I am looking at myself. I must have been 8 or 9 years old sitting on the bank of a creek. My mother, an artist by trade, painted me sitting there looking at the stick I had just tossed into the water. Surrounded by the beauty of trees, rocks, and hills I watch the ripples extend in all directions. Up and down and side to side the ripples move across that stream. My stick moves quietly down the slowly moving stream, bumping, rolling, and bouncing its way perhaps all the way to the ocean!
That was long ago and far away but still my mind goes back. I still love to toss rocks and sticks into the water.
Like that stick changing the face of the water by its presence, so does everything around us change by our presence. A kind word or a harsh one, an act of generosity or of selfishness changes forever our world rippling across time.
Easter Sunday has just come and gone reminding us of God’s power to change us forever. Jesus’ solitary Life, freeing us from captivity to ourselves, was a tidal wave reaching across all of time changing our lives forever. As you and I are caught by its force we are changed. We in turn change others, who then change others continuing the ripple across time.
Easter Sunday is behind us but its wave crashing across our lives stretches to this day and all our days. That one act of obedience in death forever changed the world, time and eternity cascading across time. Our every action, word, or attitude which springs from a life changed forever by His, ripples across the stream wherever we are.
Trees (Photo credit: @Doug88888)
In winter the cold weather, short days, and seemingly endless nights force all signs of life from the trees. Late in autumn the last leaf clings reluctantly to the branch fearing that its last gasp will end in the death of its’ mother tree. Yet little does the leaf know that its’ death is key to the life of many, future leaves awaiting birth in the spring.
It is only in this season of retreat from life, hidden from every mortal eye in the roots deep beneath the soil, that the promise of life renewed resides. There, hidden by the difficult rigors of winter’s cold breath, where light cannot penetrate, rests the promise of abundant life. This cold winter Sabbath of God holds the ever present promise of timely release from death’s cruel grasp. There, in this season of dormancy, the tree begins to give life to new roots. It is the renewal of these roots that allows the tree to draw strength from untapped earthly resources.
To those unschooled in the wisdom of our great Creator, the joyous blossom of the tree in spring is a mystery. But deep beneath the sun’s warming rays there lies the secret of life this new life… death and renewal. This life-giving death is not true death at all, but a temporary condition awaiting the blessed end of that third day. After which we experience the sure and certain promise of an ever-loving God- eternal life!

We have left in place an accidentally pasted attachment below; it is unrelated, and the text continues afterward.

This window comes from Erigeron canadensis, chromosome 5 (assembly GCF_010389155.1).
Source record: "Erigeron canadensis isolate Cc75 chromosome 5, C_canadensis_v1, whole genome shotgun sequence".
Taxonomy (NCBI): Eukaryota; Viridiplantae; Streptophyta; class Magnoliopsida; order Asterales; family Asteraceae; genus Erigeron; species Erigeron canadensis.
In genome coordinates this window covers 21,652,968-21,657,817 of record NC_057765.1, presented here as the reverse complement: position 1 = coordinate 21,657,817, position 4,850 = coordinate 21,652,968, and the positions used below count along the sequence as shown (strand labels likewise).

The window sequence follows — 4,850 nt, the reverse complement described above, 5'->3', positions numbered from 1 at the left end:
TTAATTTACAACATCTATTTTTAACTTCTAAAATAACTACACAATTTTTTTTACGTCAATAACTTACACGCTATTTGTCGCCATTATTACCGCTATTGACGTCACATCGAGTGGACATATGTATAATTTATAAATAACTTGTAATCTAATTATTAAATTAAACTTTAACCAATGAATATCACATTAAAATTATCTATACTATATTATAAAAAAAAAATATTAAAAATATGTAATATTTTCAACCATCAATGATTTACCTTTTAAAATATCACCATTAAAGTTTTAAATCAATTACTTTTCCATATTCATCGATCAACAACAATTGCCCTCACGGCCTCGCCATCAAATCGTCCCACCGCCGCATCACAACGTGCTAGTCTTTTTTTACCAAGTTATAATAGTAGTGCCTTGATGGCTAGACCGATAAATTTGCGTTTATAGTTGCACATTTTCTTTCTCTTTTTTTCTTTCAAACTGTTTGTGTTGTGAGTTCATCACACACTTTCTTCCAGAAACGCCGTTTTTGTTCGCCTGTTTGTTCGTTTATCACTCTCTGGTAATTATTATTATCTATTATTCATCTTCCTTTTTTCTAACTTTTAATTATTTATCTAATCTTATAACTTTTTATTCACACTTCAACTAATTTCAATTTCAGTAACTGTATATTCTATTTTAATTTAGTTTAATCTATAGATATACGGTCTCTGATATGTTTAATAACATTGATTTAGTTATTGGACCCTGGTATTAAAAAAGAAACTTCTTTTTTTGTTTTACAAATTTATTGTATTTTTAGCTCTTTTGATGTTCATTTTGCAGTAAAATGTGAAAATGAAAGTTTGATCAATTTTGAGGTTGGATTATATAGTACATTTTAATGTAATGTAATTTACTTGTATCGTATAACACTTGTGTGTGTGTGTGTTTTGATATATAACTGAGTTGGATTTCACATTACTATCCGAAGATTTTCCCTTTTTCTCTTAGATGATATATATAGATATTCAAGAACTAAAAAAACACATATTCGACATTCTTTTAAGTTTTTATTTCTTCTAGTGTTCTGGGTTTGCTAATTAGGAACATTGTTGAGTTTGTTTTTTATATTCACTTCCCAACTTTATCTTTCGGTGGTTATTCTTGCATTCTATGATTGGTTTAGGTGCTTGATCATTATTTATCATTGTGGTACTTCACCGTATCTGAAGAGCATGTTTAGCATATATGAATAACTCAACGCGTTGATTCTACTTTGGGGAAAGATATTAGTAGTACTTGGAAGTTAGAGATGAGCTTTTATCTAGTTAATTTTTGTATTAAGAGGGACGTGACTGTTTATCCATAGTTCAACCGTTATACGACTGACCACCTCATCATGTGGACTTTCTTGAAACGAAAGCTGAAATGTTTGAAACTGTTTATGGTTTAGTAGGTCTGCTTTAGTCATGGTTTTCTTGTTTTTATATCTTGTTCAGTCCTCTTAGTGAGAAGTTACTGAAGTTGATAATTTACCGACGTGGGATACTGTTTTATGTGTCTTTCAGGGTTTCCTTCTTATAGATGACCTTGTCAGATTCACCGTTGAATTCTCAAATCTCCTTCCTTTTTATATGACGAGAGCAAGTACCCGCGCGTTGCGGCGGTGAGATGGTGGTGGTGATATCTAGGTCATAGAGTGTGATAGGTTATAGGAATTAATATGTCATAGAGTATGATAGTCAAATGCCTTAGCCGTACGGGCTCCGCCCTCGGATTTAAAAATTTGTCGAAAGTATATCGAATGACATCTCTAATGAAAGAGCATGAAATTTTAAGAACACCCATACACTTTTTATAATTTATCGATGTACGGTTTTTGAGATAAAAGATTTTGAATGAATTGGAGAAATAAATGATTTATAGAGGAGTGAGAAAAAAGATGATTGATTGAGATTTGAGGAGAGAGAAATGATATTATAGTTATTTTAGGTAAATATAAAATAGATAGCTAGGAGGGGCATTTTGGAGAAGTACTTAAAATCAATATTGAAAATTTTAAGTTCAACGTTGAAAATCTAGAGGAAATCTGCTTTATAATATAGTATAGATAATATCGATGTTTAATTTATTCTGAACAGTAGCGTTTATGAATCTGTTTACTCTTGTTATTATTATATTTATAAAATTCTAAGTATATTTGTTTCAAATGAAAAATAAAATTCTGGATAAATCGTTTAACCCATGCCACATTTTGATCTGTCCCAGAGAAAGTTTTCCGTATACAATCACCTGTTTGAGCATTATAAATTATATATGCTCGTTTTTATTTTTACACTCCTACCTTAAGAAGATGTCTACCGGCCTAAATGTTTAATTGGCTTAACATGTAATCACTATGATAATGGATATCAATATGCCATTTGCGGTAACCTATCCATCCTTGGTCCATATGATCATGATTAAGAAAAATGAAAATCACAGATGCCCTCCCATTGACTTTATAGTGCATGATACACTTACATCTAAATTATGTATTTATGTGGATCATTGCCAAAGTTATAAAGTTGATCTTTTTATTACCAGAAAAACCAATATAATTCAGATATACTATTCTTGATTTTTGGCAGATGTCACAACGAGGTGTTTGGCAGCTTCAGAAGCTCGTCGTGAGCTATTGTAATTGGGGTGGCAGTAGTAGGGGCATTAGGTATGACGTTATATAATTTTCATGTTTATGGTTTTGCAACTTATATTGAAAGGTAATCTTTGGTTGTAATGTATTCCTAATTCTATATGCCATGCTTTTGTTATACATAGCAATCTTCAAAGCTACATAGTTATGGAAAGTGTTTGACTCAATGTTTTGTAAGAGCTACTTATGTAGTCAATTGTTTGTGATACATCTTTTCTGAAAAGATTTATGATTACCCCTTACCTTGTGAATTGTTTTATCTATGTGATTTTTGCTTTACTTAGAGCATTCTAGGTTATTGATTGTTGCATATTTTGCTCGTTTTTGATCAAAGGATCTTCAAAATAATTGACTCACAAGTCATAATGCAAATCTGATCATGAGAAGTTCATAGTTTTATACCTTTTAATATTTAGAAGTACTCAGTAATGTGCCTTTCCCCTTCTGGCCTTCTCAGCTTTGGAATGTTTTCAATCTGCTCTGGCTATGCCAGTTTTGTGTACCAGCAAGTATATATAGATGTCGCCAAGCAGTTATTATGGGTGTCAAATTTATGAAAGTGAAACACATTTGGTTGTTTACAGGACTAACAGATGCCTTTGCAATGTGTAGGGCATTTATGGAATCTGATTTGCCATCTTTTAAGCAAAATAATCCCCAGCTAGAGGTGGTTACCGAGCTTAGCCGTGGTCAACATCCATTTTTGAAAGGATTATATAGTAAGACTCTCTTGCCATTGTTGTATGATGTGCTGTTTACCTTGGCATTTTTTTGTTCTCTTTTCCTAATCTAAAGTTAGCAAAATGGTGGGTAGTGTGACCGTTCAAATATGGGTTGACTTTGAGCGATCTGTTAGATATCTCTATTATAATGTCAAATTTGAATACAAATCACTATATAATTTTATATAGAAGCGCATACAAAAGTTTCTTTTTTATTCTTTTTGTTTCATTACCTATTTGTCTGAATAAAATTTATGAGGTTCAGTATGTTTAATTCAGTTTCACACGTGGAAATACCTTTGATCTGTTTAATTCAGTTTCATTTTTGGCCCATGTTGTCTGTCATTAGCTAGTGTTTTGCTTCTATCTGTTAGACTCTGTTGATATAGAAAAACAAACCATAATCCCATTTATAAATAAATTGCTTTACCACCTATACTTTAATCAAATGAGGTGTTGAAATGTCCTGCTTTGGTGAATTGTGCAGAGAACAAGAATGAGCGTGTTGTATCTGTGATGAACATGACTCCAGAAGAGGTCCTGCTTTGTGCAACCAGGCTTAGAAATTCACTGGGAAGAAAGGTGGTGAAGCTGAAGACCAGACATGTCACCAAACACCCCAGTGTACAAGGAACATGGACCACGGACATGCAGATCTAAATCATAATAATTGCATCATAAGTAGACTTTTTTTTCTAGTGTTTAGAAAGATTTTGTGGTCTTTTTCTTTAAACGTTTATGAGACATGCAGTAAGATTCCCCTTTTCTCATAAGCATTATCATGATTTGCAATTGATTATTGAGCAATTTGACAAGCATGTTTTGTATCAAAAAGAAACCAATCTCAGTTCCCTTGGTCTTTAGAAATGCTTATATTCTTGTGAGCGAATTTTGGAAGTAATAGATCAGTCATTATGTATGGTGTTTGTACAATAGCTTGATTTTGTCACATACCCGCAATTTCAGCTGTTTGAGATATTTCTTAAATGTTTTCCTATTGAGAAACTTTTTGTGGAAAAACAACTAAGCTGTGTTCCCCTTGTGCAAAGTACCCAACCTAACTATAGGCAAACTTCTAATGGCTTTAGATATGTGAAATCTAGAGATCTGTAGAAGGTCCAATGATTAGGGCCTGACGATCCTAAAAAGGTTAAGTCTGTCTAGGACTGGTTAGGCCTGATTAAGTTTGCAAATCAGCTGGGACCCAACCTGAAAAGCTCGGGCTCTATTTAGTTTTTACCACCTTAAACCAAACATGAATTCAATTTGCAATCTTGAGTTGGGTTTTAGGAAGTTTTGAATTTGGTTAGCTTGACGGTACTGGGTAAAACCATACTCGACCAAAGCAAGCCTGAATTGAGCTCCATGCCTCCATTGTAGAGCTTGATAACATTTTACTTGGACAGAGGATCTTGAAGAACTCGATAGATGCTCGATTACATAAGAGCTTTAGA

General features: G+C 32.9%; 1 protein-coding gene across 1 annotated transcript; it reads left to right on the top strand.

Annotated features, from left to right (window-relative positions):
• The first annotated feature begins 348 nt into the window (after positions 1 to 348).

English: the forests in new hampshire in autumn (Photo credit: Wikipedia)
As I look outside my window I am struck by something. It is autumn. The leaves are falling. And yet- no one seems to be terrified! How can this be? Do we not understand that these leaves produce the very air we breathe? They absorb the deadly CO2 that keeps global warming experts awake at night and converts it into life giving oxygen. And yet- here they are – falling, falling, falling. Colorful and lovely to behold, but nonetheless, dead upon the ground. The ground has become a graveyard of death and decomposition as far as the eye can see. Surely an ominous sign. Can we be far behind?
Yet as I search the cable news networks, the newspaper, and the Internet for any mention of this impending calamity, to my amazement, I find nothing. Nothing but travel reports singing the praises of fall foliage. Recommendations of how and when and where to see the best and the brightest before it all slips away. In fact, it seems that many are willing to travel back roads and byways in order to make the most of the death spectacle all around us. Some will even board planes and fly to places like New Hampshire and Vermont just to witness the destruction. How can this be? What is behind this puzzling attraction to death, dying, decay, and destruction? Especially in a culture known for its singular dedication to youth, beauty, and an obsession with endless life saving measures designed to beat back the Grim Reaper?
It would seem that at some level we all understand the cycle of life and death – at least as it pertains to nature. Everyone knows that death must occur in order to give way to life. Autumn, and the ensuing winter, are essential to the glorious new life of spring and it is the certainty of spring which allows for the beauty of seeing the leaves fall and die. At some level we know that the trees really aren’t dead. They merely have the appearance of death….
As it is in nature, so it is with those of us who are in Christ Jesus. To every single person will come a day of death and destruction of the physical body. This physical death is a necessary act for the renewing of our soul in the next kingdom. It is in the Kingdom of Heaven that we will find glorious spring and rebirth. In the same sense that the trees feel no sense of loss as their leaves are stripped away leaving them bare and exposed, we as Christians should feel no terror at the inevitable loss of our physical bodies, because we know that by faith we have been granted access to glorious, rapturous spring for all eternity. Amen.